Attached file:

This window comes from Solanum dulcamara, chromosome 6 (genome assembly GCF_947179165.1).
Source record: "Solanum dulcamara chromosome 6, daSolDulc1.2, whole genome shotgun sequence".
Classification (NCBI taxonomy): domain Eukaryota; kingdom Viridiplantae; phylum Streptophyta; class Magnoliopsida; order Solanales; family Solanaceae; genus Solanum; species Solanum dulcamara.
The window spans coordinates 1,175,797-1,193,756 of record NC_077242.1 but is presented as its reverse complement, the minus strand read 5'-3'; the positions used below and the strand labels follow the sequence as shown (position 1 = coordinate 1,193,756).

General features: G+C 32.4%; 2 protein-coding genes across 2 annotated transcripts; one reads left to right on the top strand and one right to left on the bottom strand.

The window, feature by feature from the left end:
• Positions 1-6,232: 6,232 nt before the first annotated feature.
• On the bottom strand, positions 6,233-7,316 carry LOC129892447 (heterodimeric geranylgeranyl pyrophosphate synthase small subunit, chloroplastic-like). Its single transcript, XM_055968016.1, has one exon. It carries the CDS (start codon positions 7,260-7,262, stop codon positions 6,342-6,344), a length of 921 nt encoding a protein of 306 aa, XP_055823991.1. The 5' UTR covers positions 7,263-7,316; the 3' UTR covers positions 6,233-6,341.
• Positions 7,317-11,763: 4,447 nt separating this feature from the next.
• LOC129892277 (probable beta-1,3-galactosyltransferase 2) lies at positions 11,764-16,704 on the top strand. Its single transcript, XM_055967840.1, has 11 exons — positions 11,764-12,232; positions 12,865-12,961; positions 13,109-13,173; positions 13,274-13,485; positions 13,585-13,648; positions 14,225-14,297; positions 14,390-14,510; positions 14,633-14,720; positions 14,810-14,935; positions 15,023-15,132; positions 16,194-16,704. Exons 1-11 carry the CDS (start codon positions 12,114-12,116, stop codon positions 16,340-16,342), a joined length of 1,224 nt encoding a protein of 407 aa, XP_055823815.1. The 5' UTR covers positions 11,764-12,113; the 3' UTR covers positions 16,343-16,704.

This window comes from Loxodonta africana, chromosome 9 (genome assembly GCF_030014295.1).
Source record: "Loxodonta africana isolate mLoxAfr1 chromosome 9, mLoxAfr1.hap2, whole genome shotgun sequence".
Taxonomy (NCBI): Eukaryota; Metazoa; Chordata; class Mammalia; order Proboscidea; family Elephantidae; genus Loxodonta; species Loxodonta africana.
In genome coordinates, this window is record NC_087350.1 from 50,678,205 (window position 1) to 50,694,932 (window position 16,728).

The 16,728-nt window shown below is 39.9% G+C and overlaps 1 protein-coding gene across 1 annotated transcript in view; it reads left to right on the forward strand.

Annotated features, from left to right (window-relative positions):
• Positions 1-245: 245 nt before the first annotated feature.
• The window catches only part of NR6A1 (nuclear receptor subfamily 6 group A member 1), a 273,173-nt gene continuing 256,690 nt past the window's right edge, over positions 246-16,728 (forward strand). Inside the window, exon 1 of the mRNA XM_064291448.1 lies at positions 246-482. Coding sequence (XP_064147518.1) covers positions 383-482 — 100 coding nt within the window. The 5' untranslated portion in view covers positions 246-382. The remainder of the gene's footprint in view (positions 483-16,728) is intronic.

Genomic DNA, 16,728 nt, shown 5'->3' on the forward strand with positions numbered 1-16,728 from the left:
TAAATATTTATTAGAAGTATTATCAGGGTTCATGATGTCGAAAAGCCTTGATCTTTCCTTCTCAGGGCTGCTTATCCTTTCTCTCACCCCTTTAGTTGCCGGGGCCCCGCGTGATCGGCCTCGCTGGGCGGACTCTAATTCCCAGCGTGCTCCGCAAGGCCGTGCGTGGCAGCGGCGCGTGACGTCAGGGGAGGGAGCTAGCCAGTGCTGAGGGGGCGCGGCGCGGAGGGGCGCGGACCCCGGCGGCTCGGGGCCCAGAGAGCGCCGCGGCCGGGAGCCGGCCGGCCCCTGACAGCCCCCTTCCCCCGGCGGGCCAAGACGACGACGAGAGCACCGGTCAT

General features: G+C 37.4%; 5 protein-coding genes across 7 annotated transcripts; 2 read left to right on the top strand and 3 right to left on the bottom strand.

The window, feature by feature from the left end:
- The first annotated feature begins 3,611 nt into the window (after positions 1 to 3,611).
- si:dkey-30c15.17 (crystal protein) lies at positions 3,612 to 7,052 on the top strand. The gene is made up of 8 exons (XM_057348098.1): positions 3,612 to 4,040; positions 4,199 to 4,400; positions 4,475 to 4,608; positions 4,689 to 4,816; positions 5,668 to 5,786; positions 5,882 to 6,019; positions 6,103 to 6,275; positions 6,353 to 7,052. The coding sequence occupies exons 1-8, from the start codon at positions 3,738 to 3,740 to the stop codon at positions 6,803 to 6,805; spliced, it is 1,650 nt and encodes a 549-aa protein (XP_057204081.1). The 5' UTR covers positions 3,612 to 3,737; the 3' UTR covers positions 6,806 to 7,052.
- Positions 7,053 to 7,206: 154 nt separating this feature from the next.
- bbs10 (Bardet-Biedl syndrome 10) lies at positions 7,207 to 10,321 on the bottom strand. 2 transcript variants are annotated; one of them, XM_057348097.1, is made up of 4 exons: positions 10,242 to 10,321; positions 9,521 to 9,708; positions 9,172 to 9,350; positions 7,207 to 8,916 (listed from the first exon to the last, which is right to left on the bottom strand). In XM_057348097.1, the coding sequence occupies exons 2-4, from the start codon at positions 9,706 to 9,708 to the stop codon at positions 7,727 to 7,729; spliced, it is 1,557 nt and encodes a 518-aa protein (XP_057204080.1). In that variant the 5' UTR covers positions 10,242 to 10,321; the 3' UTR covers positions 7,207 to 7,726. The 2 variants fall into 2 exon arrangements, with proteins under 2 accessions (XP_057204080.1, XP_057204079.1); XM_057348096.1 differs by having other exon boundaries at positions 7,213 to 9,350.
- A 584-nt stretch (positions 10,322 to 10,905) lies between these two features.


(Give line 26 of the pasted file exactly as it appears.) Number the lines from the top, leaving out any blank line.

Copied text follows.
- bbs10 (Bardet-Biedl syndrome 10) lies at positions 7,207 to 10,321 on the bottom strand. 2 transcript variants are annotated; one of them, XM_057348097.1, is made up of 4 exons: positions 10,242 to 10,321; positions 9,521 to 9,708; positions 9,172 to 9,350; positions 7,207 to 8,916 (listed from the first exon to the last, which is right to left on the bottom strand). In XM_057348097.1, the coding sequence occupies exons 2-4, from the start codon at positions 9,706 to 9,708 to the stop codon at positions 7,727 to 7,729; spliced, it is 1,557 nt and encodes a 518-aa protein (XP_057204080.1). In that variant the 5' UTR covers positions 10,242 to 10,321; the 3' UTR covers positions 7,207 to 7,726. The 2 variants fall into 2 exon arrangements, with proteins under 2 accessions (XP_057204080.1, XP_057204079.1); XM_057348096.1 differs by having other exon boundaries at positions 7,213 to 9,350.